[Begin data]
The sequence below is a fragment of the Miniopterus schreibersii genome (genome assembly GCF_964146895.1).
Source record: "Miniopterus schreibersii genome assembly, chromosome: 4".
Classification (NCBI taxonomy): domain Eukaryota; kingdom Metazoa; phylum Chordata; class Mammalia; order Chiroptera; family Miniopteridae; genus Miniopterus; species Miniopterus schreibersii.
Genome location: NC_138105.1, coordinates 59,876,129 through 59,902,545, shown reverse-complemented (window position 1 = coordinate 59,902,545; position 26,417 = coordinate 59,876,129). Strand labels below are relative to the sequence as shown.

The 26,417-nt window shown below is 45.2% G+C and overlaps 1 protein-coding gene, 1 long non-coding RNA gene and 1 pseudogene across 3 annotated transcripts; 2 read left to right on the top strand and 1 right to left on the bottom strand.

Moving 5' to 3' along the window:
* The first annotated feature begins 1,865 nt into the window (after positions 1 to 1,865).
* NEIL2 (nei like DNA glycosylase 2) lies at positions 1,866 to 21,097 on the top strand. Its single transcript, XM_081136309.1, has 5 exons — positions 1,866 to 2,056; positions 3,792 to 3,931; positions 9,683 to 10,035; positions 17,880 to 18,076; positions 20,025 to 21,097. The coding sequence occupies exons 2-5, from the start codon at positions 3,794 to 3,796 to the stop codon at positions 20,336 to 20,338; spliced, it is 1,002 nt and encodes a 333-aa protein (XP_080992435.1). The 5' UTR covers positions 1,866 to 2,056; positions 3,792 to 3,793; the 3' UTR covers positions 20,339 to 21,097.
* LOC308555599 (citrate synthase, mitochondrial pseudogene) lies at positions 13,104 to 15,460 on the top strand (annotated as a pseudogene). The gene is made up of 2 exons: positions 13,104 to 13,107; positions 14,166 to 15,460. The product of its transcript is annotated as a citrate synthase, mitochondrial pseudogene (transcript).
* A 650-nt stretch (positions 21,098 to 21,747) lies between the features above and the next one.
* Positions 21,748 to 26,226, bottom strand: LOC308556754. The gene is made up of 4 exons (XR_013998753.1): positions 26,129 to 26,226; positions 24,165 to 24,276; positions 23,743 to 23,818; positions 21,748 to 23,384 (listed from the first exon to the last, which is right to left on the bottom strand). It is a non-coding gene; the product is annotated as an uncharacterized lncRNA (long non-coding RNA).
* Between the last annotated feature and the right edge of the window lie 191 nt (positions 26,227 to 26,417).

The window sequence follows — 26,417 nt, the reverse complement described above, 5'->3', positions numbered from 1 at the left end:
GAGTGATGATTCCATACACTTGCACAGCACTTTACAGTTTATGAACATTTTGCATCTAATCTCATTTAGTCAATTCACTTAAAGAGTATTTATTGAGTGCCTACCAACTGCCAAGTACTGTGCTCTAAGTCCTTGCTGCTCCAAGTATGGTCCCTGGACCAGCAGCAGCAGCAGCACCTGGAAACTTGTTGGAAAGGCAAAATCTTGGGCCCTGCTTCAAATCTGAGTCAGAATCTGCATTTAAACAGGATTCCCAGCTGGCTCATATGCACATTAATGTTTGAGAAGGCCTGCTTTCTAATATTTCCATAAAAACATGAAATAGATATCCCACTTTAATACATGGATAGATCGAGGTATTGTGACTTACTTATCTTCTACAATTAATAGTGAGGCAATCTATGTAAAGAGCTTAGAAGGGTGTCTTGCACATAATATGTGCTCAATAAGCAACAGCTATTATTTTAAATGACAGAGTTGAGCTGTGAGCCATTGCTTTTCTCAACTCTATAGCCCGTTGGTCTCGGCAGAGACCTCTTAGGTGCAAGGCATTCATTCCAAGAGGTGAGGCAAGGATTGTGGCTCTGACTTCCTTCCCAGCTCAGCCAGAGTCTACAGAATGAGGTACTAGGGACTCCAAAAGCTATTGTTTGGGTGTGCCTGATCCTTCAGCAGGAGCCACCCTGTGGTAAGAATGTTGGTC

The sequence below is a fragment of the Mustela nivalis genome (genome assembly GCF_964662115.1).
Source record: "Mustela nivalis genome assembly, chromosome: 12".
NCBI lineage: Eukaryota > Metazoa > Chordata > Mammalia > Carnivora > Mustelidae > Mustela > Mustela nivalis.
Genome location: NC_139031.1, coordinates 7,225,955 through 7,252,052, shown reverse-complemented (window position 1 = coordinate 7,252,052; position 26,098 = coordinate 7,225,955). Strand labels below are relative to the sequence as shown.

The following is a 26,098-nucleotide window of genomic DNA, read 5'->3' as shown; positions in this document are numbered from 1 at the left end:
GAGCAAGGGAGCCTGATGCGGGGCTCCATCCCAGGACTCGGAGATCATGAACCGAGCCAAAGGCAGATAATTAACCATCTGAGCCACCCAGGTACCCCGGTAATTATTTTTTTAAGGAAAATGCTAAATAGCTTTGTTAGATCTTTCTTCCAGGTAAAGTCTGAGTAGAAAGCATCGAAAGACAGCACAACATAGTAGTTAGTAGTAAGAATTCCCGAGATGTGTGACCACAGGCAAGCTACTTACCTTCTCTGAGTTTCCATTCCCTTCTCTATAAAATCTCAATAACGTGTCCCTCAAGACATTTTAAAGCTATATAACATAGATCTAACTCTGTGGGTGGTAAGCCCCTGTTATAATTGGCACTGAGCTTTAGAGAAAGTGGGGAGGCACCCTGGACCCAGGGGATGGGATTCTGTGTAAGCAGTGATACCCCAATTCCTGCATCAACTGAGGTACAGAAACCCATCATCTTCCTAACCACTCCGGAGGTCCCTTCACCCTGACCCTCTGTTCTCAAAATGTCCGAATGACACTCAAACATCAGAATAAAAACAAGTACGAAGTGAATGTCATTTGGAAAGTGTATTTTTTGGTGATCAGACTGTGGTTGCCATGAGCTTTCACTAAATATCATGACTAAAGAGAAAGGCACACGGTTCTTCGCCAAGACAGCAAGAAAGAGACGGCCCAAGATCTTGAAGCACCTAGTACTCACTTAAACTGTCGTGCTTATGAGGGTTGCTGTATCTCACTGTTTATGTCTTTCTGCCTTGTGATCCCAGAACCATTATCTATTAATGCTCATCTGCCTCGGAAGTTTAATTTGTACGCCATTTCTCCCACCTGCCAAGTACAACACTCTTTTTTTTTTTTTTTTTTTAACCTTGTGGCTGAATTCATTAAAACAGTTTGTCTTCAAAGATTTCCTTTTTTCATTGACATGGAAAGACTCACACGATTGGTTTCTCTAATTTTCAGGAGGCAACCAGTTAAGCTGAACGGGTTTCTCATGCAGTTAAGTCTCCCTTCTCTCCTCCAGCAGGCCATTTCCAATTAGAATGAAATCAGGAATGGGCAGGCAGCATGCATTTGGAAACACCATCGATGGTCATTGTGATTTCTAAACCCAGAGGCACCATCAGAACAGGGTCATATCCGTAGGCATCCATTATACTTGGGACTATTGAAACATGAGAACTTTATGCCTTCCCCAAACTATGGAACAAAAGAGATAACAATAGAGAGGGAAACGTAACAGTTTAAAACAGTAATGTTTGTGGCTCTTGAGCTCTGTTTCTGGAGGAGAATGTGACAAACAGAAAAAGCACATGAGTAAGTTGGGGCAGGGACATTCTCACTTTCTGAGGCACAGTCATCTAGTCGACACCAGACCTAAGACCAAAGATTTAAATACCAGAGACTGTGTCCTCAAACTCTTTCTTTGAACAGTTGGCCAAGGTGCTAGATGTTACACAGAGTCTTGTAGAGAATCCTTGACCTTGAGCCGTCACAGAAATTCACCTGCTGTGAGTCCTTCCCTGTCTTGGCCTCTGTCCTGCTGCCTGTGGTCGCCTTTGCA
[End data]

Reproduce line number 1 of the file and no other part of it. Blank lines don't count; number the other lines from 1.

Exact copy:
The sequence below is a fragment of the Miniopterus schreibersii genome (genome assembly GCF_964146895.1).